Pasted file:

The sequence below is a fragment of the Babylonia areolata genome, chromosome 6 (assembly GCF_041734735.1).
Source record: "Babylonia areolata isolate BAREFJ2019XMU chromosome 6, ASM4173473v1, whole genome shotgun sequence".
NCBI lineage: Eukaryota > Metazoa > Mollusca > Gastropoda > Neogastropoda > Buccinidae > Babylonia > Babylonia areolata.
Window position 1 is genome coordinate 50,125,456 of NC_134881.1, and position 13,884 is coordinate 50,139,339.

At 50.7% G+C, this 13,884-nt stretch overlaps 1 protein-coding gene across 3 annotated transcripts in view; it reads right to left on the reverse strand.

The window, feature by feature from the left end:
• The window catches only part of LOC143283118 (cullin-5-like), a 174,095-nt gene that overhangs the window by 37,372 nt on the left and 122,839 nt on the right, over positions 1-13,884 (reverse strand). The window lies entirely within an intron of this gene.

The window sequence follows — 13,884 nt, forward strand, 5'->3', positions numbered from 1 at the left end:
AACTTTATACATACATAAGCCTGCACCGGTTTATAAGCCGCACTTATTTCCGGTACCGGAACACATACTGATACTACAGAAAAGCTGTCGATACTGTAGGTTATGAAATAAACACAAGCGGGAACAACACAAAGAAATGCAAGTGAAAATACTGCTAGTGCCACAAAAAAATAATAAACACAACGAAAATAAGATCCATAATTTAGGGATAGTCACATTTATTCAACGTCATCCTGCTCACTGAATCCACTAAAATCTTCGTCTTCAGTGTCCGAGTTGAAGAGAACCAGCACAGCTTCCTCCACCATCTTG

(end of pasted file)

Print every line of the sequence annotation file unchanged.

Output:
The sequence below is a fragment of the Babylonia areolata genome, chromosome 6 (assembly GCF_041734735.1).
Source record: "Babylonia areolata isolate BAREFJ2019XMU chromosome 6, ASM4173473v1, whole genome shotgun sequence".
NCBI lineage: Eukaryota > Metazoa > Mollusca > Gastropoda > Neogastropoda > Buccinidae > Babylonia > Babylonia areolata.
Window position 1 is genome coordinate 50,125,456 of NC_134881.1, and position 13,884 is coordinate 50,139,339.

At 50.7% G+C, this 13,884-nt stretch overlaps 1 protein-coding gene across 3 annotated transcripts in view; it reads right to left on the reverse strand.

The window, feature by feature from the left end:
• The window catches only part of LOC143283118 (cullin-5-like), a 174,095-nt gene that overhangs the window by 37,372 nt on the left and 122,839 nt on the right, over positions 1-13,884 (reverse strand). The window lies entirely within an intron of this gene.

The window sequence follows — 13,884 nt, forward strand, 5'->3', positions numbered from 1 at the left end:
AACTTTATACATACATAAGCCTGCACCGGTTTATAAGCCGCACTTATTTCCGGTACCGGAACACATACTGATACTACAGAAAAGCTGTCGATACTGTAGGTTATGAAATAAACACAAGCGGGAACAACACAAAGAAATGCAAGTGAAAATACTGCTAGTGCCACAAAAAAATAATAAACACAACGAAAATAAGATCCATAATTTAGGGATAGTCACATTTATTCAACGTCATCCTGCTCACTGAATCCACTAAAATCTTCGTCTTCAGTGTCCGAGTTGAAGAGAACCAGCACAGCTTCCTCCACCATCTTG